As usual, the US sidesteps its responsibility to the planet:
By Roger Harrabin
Environment analyst, BBC News, Monterrey
Climate talks between the world’s top 20 polluters have ended with an unusual level of agreement on the urgent need to tackle greenhouse gas emissions.
But delegates at the Mexico talks also stressed the massive gap between the politics and science of climate change. Several said they had never known such a positive atmosphere [at the climate talks]. Nobody doubted the reality of climate science anymore.
The UK claimed the talks a success, saying they brought together ministers from developed and developing nations.
Politicians from China, India, Brazil, Mexico, South Africa, Indonesia and other growing nations sat alongside G8 members to hear presentations on climate science, economics, technology, business and policy.
Business leaders from the World Economic Forum in Davos expressed a need for strong targets from governments on greenhouse gases.
There was a clear message from the International Energy Agency (IEA) and British government-backed economist Sir Nicholas Stern that it was better – and cheaper – to cut greenhouse gas emissions now than to wait for the climate to change then try to adapt. The IEA said much could be achieved with existing technology, although far greater investment was needed.
The World Bank outlined its framework for investment in clean technology to help developing countries expand energy supplies without having to follow the dirty path of the West.
But Bank representatives made it clear that there was no sign of the $20bn (£10.6bn) investment programme heralded by the UK Chancellor Gordon Brown.
The US, which was present at the talks, is objecting to parts of the proposal.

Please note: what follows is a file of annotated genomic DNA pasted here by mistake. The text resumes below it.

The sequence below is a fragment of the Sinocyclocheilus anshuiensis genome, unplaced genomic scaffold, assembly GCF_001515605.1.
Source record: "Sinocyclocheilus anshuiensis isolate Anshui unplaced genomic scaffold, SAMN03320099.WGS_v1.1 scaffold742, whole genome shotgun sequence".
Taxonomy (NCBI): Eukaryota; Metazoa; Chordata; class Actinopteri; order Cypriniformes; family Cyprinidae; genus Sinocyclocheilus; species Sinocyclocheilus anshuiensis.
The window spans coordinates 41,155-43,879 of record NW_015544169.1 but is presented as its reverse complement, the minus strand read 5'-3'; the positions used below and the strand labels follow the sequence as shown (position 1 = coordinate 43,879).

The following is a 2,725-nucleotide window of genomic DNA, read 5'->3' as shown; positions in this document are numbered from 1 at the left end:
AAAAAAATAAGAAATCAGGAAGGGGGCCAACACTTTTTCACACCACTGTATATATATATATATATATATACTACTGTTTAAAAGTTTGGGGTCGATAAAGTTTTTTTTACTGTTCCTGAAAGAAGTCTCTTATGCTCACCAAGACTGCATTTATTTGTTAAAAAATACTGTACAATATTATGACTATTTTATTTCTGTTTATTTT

The Under-Secretary of State for Global Affairs, Paula Dobriansky, told the BBC that the US was now acting urgently to tackle greenhouse gases – then later admitted that the country’s emissions would continue to rise.
Another US delegate agreed that the world would face inevitable sea-level rise because of climate change. But when informally asked if the US opposition to mandatory CO2 cuts had changed in any way in response to a surge in concern over recent science of climate change, economically replied “no”.
There have been rumours in the US media that the Department of Energy has been in talks with business about mandatory CO2 caps.
But a source here in Monterrey [Mexico] said the White House Council on Environmental Quality (a hard-line group of advisers with close links to the US oil industry) has ruled that out.
The US is by no means the only sticking point in climate talks, however.
The Russians – who hope they will benefit from a warmer world – did not attend the Monterrey talks.
It is rumoured that their invitations were sent too late because of recent political turmoil in Mexico.
The Chinese were present, outlining ambitious plans to match their concern on climate with a big programme of investment in energy efficiency.
But the Indians despatched [sic] only their concerned environment minister, instead of their unconcerned energy minister who has far more sway over India’s emissions.
So, for all the positive mood of the meeting in this spectacular northern Mexican city, surrounded by towering limestone mountains, it is hard to be optimistic.
The UK Environment Secretary David Miliband said there had been real and practical progress but warned that the pace of action had to be much faster or CO2 emissions by 2050 would be 137% higher than in 2003.
“Business as usual”, he said, was not an option.
One delegate told me he thought the pace of political ambition on emissions was so slow that we had a 1,000-1 chance of avoiding dangerous climate change.
He later sent me a text message to assert that he had been overly pessimistic. The odds, he said, were only 100-1.
The chances were bad, he said, but it was still worth fighting on.